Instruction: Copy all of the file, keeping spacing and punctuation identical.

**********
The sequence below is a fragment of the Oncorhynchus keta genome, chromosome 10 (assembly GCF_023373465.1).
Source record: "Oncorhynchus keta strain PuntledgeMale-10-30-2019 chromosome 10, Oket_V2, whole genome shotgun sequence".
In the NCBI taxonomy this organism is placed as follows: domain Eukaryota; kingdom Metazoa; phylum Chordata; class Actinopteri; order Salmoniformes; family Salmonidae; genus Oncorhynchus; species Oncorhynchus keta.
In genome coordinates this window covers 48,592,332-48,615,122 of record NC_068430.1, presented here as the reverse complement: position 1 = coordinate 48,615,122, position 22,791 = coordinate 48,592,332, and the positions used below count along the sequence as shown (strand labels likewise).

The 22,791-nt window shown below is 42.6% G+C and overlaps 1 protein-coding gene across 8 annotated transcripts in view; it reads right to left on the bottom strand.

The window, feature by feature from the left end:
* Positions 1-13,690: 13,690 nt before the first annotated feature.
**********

The sequence below is a fragment of the Oncorhynchus keta genome, chromosome 10 (assembly GCF_023373465.1).
Source record: "Oncorhynchus keta strain PuntledgeMale-10-30-2019 chromosome 10, Oket_V2, whole genome shotgun sequence".
In the NCBI taxonomy this organism is placed as follows: domain Eukaryota; kingdom Metazoa; phylum Chordata; class Actinopteri; order Salmoniformes; family Salmonidae; genus Oncorhynchus; species Oncorhynchus keta.
In genome coordinates this window covers 48,592,332-48,615,122 of record NC_068430.1, presented here as the reverse complement: position 1 = coordinate 48,615,122, position 22,791 = coordinate 48,592,332, and the positions used below count along the sequence as shown (strand labels likewise).

The 22,791-nt window shown below is 42.6% G+C and overlaps 1 protein-coding gene across 8 annotated transcripts in view; it reads right to left on the bottom strand.

The window, feature by feature from the left end:
* Positions 1-13,690: 13,690 nt before the first annotated feature.